Prices for recreational property in Canada increased leading up to the 2019 spring market, with Ontario and Alberta having higher greater aggregate price increases than other provinces, and Royal LePage is forecasting another year of solid gains.
Recreational property prices rose 5 per cent to $411,471 compared to the previous year and Royal LePage expects the trend to continue. The company is forecasting a 4.7 per cent increase in the aggregate price of a single-family home in the recreational regions of Canada by spring 2020, rising from $411,471 to $429,714.20. The company points to high demand in Ontario and Quebec that continues to put upward pressure on prices, offsetting weaker market conditions in British Columbia. Demand is high in Ontario and buyers have not been put off by late spring weather, rain or even flooding, so Royal LePage is expecting the aggregate price of a single-family home in the province’s recreational regions to rise an additional 8 per cent over the next twelve months to $424,905.
Phil Soper, president and CEO of Royal LePage, said that with the youngest baby boomers a decade away from retirement and their older peers even closer, the company is seeing high demand for cottage, cabin and chalet-style retirement properties.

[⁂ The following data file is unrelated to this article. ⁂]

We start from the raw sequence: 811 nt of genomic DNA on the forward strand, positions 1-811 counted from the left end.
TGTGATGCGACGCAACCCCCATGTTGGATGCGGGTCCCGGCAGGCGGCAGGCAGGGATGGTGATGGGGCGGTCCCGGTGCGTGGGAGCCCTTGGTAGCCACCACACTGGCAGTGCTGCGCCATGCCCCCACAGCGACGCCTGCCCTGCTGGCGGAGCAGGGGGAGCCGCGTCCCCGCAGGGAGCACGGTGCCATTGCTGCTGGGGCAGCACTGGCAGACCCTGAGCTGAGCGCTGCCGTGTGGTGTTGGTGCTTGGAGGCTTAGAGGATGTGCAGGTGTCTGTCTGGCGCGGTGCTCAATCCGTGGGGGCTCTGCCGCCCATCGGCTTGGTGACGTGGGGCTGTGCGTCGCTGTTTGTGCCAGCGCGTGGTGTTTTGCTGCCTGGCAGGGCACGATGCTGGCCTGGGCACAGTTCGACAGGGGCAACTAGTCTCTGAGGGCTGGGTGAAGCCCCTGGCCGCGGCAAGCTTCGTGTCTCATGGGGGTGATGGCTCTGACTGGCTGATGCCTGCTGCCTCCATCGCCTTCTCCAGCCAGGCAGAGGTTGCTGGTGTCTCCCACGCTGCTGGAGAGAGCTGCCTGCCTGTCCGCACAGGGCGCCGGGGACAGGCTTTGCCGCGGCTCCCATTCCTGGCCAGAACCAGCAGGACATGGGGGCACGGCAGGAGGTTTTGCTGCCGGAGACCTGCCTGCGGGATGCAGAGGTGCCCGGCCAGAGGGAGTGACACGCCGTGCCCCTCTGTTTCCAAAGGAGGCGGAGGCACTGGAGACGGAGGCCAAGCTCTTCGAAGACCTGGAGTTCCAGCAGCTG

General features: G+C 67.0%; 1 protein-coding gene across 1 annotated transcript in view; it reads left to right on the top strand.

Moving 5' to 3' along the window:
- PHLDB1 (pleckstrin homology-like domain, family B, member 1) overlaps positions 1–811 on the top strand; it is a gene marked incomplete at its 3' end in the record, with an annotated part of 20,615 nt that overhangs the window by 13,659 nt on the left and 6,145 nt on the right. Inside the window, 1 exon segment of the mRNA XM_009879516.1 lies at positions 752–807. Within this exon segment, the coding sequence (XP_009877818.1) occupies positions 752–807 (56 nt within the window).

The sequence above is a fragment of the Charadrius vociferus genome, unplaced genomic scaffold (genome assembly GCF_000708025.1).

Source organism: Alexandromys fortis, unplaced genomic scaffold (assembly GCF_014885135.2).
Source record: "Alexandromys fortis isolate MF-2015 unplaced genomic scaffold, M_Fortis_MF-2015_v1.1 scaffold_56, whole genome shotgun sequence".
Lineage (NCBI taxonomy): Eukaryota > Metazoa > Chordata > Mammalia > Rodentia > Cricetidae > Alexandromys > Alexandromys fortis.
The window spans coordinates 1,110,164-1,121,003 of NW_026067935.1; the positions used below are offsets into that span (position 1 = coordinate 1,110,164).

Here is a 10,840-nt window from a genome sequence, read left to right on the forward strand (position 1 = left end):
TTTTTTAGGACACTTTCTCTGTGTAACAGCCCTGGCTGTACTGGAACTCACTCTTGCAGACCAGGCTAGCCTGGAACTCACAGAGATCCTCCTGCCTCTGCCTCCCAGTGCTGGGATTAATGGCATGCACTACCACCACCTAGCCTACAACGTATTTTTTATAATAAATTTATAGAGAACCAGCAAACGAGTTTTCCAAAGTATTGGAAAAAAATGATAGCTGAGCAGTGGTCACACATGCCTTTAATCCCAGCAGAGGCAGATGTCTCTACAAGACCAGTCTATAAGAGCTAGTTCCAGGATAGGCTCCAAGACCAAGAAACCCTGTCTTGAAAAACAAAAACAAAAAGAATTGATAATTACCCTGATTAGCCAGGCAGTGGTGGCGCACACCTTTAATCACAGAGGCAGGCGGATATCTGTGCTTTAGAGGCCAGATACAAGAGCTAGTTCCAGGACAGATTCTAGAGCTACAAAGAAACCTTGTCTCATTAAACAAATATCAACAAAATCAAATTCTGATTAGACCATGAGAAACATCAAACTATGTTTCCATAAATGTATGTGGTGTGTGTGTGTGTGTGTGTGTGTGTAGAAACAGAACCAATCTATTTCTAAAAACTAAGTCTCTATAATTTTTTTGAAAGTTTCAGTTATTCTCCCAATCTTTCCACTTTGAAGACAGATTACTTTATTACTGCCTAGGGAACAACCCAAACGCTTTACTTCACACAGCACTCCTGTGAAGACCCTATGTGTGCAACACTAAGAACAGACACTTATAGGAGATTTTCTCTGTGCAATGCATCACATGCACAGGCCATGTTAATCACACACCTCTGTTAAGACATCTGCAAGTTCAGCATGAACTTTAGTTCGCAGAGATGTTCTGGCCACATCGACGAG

“Young families have traditionally made up a significant portion of the demand for recreational property, as they look to create a special place for children to grow up,” Soper said. “Today they find themselves having to compete with their parents for that spot on the water, with boomers leveraging the significant equity from their existing urban homes. In Ontario and Quebec, this has resulted in exceptional demand and upward pressure on prices. In Western Canada, it has supported demand and stabilized prices.”
Low inventory in Ontario and weak demand in British Columbia were the main factors in an 8.3 per cent decline in Canadian recreational property sales, according to Royal LePage, but most provinces have witnessed a year-over-year decline in recreational property sales. The exception is Quebec, which had a 6.3 per cent year-over-year sales increase in single-family properties in reporting recreational communities as supply met demand.
While sales are down 7.9 per cent among reporting recreational regions across Ontario, the aggregate price for a single-family home rose 7.2 per cent to $393,253, according to Royal LePage. The reason for the price increase that is most often cited by Royal LePage recreational property experts is low inventory as retirees compete with young families for a respite from the city.
“In Muskoka, we are seeing people in their 50s and 60s cashing out with significant amounts of money, as well as those who are coming into money and want to get out of the rat race,” said Bob Clarke, sales representative for Royal LePage Lakes of Muskoka. “A 300-foot lot on southern Lake Joe once would be about $1.6 million. Now, if I found one west-facing it would likely be $3.0 million. That puts pressure on 100- and 200-foot lots.”